Commentary| Volume 49, ISSUE 4, P319, July 2010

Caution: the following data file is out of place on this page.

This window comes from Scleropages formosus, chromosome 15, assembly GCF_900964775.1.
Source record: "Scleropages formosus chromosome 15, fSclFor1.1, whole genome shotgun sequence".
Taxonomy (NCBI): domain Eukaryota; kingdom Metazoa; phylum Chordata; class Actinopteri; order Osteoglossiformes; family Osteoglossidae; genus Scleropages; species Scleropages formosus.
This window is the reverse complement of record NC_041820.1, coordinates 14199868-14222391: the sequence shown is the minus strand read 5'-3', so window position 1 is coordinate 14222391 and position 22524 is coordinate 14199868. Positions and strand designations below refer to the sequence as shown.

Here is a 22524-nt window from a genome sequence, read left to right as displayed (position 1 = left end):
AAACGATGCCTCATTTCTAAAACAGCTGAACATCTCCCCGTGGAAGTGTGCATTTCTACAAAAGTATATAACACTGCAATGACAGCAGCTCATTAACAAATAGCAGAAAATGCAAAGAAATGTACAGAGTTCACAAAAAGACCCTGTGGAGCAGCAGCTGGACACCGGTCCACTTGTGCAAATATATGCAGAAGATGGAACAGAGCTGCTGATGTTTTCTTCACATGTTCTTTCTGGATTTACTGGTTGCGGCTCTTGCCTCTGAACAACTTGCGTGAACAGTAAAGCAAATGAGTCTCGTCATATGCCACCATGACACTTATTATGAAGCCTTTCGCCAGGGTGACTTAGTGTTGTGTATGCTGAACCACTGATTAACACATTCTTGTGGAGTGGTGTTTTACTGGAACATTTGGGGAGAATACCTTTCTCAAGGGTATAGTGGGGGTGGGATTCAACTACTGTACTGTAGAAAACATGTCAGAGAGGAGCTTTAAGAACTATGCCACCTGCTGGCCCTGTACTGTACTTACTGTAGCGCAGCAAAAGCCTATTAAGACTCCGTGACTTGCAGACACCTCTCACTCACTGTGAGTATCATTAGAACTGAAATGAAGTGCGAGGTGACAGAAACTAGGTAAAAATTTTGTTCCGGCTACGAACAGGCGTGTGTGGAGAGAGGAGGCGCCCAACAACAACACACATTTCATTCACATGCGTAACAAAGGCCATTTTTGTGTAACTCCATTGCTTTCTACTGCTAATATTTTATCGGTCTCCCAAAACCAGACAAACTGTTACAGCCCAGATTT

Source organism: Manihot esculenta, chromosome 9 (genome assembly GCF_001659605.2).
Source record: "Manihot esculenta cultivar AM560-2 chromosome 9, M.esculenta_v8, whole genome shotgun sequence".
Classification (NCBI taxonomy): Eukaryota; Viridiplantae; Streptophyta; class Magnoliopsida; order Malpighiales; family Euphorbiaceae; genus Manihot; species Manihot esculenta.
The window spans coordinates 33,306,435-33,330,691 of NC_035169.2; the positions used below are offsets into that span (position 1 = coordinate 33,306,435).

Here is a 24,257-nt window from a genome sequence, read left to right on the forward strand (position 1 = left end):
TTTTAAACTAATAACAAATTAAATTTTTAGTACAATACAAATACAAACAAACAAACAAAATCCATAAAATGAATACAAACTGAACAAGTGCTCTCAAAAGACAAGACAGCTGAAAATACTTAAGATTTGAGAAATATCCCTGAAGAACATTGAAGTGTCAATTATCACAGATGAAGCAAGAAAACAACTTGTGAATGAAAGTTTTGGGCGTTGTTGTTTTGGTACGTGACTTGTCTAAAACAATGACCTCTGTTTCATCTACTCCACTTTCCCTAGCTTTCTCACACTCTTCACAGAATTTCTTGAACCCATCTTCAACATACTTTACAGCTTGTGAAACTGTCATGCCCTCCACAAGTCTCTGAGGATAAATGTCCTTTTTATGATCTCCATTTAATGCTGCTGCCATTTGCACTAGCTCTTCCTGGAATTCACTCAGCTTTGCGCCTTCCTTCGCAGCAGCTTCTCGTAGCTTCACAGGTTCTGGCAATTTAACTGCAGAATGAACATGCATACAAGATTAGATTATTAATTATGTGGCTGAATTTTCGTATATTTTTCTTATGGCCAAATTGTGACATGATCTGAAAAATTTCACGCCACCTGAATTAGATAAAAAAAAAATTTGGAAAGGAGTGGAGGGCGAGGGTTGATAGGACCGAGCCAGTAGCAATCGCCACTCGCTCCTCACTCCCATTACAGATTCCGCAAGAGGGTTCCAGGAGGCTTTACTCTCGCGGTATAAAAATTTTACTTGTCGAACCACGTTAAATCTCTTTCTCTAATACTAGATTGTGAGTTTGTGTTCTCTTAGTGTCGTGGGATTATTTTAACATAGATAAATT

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      The difference between statistical and clinical significance is subtle but important. A result that we identify as statistically significant (usually defined at the 5% level, with P ≤ 0.05) may not be clinically significant (usually defined as an effect size, or difference between treatments, of ≥ 10%). The P-value, though readily attainable through any standard statistical software program, may not be very meaningful in real life. What we really want to know is the probability that an observed outcome is of clinical or practical significance. To this end, we have to use our experience and understanding of a clinical situation to define a threshold of clinical significance, which is often defined as a difference ≥ 10%. An alternative to the P-value is the confidence interval, which defines a range, in the same terms by which the data were measured, within which the true value probably (95% probability) resides. The confidence interval also provides information about statistical significance, the strength and direction of the effect, and enables us to consider the clinical relevance of the outcome. To make these points clear, authors and editors should make an effort to report confidence intervals about their point estimates. In the following editorial, Dr. Joseph explains the importance of reporting confidence intervals in the context of health care reform.